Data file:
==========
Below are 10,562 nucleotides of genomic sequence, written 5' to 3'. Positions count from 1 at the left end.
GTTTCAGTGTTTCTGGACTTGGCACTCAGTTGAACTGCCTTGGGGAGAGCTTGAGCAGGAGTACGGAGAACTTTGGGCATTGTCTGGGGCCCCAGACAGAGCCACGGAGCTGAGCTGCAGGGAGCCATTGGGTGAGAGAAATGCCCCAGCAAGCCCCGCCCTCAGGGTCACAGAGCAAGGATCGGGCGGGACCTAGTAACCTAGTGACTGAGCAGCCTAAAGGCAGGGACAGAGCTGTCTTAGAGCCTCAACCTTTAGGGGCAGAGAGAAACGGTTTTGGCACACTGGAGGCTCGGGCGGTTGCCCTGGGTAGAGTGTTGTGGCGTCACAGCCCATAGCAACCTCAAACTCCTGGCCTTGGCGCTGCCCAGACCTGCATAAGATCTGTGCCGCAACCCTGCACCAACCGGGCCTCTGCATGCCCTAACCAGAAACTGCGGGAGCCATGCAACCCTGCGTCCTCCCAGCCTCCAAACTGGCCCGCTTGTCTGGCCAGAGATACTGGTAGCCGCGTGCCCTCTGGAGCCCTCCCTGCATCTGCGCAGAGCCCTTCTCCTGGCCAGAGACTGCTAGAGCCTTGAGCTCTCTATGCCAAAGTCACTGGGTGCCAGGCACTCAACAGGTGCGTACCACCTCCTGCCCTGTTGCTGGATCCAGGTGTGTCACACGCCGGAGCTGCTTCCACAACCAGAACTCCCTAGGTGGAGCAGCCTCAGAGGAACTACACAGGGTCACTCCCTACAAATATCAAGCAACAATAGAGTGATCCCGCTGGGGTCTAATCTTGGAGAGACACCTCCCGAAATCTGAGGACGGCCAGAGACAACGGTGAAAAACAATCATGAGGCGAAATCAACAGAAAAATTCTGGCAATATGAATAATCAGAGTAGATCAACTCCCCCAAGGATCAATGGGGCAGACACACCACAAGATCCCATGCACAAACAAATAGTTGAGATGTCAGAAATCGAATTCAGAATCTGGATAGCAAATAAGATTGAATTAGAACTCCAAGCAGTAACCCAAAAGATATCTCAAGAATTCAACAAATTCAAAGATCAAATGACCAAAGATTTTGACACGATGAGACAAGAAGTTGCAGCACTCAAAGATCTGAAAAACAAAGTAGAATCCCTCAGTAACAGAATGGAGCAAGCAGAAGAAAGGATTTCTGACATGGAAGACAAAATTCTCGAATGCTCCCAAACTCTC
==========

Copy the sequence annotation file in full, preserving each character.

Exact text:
Below are 10,562 nucleotides of genomic sequence, written 5' to 3'. Positions count from 1 at the left end.
GTTTCAGTGTTTCTGGACTTGGCACTCAGTTGAACTGCCTTGGGGAGAGCTTGAGCAGGAGTACGGAGAACTTTGGGCATTGTCTGGGGCCCCAGACAGAGCCACGGAGCTGAGCTGCAGGGAGCCATTGGGTGAGAGAAATGCCCCAGCAAGCCCCGCCCTCAGGGTCACAGAGCAAGGATCGGGCGGGACCTAGTAACCTAGTGACTGAGCAGCCTAAAGGCAGGGACAGAGCTGTCTTAGAGCCTCAACCTTTAGGGGCAGAGAGAAACGGTTTTGGCACACTGGAGGCTCGGGCGGTTGCCCTGGGTAGAGTGTTGTGGCGTCACAGCCCATAGCAACCTCAAACTCCTGGCCTTGGCGCTGCCCAGACCTGCATAAGATCTGTGCCGCAACCCTGCACCAACCGGGCCTCTGCATGCCCTAACCAGAAACTGCGGGAGCCATGCAACCCTGCGTCCTCCCAGCCTCCAAACTGGCCCGCTTGTCTGGCCAGAGATACTGGTAGCCGCGTGCCCTCTGGAGCCCTCCCTGCATCTGCGCAGAGCCCTTCTCCTGGCCAGAGACTGCTAGAGCCTTGAGCTCTCTATGCCAAAGTCACTGGGTGCCAGGCACTCAACAGGTGCGTACCACCTCCTGCCCTGTTGCTGGATCCAGGTGTGTCACACGCCGGAGCTGCTTCCACAACCAGAACTCCCTAGGTGGAGCAGCCTCAGAGGAACTACACAGGGTCACTCCCTACAAATATCAAGCAACAATAGAGTGATCCCGCTGGGGTCTAATCTTGGAGAGACACCTCCCGAAATCTGAGGACGGCCAGAGACAACGGTGAAAAACAATCATGAGGCGAAATCAACAGAAAAATTCTGGCAATATGAATAATCAGAGTAGATCAACTCCCCCAAGGATCAATGGGGCAGACACACCACAAGATCCCATGCACAAACAAATAGTTGAGATGTCAGAAATCGAATTCAGAATCTGGATAGCAAATAAGATTGAATTAGAACTCCAAGCAGTAACCCAAAAGATATCTCAAGAATTCAACAAATTCAAAGATCAAATGACCAAAGATTTTGACACGATGAGACAAGAAGTTGCAGCACTCAAAGATCTGAAAAACAAAGTAGAATCCCTCAGTAACAGAATGGAGCAAGCAGAAGAAAGGATTTCTGACATGGAAGACAAAATTCTCGAATGCTCCCAAACTCTC